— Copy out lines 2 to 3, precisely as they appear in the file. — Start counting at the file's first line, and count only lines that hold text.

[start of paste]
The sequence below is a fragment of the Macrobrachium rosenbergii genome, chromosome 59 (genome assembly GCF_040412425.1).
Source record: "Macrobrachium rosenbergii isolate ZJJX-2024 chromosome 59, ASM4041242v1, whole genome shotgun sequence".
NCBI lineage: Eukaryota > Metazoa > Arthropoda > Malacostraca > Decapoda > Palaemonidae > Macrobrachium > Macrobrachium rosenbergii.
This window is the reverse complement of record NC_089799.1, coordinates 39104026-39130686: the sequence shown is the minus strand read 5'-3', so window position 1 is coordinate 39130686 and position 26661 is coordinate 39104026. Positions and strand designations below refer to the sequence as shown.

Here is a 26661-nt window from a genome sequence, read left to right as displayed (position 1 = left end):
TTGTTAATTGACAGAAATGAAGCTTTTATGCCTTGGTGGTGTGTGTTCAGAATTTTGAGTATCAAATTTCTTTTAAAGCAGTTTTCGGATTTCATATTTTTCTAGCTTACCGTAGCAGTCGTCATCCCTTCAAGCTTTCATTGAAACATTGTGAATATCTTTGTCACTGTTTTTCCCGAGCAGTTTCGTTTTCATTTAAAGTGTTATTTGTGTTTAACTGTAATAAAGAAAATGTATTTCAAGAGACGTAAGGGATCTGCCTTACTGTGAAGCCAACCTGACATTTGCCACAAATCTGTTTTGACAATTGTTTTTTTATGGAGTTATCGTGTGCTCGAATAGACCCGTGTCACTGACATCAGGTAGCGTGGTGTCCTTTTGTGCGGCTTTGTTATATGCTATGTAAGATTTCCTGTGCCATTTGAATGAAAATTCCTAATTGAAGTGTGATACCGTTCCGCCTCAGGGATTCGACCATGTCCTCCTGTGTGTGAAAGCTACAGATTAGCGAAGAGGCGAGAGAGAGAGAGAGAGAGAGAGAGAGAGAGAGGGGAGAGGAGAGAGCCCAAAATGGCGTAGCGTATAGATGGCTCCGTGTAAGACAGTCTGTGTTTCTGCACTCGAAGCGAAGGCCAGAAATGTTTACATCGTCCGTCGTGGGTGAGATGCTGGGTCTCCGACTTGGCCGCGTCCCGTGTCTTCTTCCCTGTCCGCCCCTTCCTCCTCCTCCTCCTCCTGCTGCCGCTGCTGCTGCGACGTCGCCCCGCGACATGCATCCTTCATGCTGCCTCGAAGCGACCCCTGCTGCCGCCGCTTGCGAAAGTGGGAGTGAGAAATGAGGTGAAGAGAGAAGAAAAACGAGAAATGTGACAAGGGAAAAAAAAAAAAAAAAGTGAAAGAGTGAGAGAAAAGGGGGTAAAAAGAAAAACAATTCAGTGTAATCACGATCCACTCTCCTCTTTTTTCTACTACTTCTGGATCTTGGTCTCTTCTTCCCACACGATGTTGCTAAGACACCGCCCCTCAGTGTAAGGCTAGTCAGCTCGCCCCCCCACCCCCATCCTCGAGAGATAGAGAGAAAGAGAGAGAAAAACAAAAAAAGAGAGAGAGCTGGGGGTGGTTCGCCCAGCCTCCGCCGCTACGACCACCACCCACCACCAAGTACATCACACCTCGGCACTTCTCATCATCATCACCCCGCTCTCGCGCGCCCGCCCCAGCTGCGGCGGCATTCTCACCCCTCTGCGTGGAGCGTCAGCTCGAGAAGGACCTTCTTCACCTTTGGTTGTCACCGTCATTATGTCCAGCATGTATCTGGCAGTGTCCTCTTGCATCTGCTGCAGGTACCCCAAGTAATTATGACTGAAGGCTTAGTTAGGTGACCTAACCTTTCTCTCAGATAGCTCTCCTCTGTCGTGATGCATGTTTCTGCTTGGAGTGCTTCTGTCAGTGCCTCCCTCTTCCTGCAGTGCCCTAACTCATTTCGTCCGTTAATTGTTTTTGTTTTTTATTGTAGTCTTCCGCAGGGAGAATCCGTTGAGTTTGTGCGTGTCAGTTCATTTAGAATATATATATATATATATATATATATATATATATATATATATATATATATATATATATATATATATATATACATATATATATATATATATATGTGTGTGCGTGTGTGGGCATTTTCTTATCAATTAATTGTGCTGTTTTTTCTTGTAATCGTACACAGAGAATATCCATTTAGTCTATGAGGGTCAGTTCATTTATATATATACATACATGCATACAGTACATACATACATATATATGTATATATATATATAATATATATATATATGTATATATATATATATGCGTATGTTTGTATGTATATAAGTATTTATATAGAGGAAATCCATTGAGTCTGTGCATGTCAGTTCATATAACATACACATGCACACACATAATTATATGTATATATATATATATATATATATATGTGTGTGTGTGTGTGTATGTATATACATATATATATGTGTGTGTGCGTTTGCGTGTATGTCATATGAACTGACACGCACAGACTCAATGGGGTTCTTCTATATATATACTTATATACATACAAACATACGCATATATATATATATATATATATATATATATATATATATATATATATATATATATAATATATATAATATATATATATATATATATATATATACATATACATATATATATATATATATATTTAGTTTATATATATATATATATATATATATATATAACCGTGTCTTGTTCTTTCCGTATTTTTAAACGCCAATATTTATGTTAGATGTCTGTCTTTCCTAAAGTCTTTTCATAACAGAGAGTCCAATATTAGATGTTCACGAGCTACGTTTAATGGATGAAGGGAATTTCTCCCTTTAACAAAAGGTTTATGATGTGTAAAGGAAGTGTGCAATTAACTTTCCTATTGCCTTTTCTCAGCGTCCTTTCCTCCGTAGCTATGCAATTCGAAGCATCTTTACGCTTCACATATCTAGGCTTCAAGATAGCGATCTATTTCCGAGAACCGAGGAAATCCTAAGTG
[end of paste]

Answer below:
Source record: "Macrobrachium rosenbergii isolate ZJJX-2024 chromosome 59, ASM4041242v1, whole genome shotgun sequence".
NCBI lineage: Eukaryota > Metazoa > Arthropoda > Malacostraca > Decapoda > Palaemonidae > Macrobrachium > Macrobrachium rosenbergii.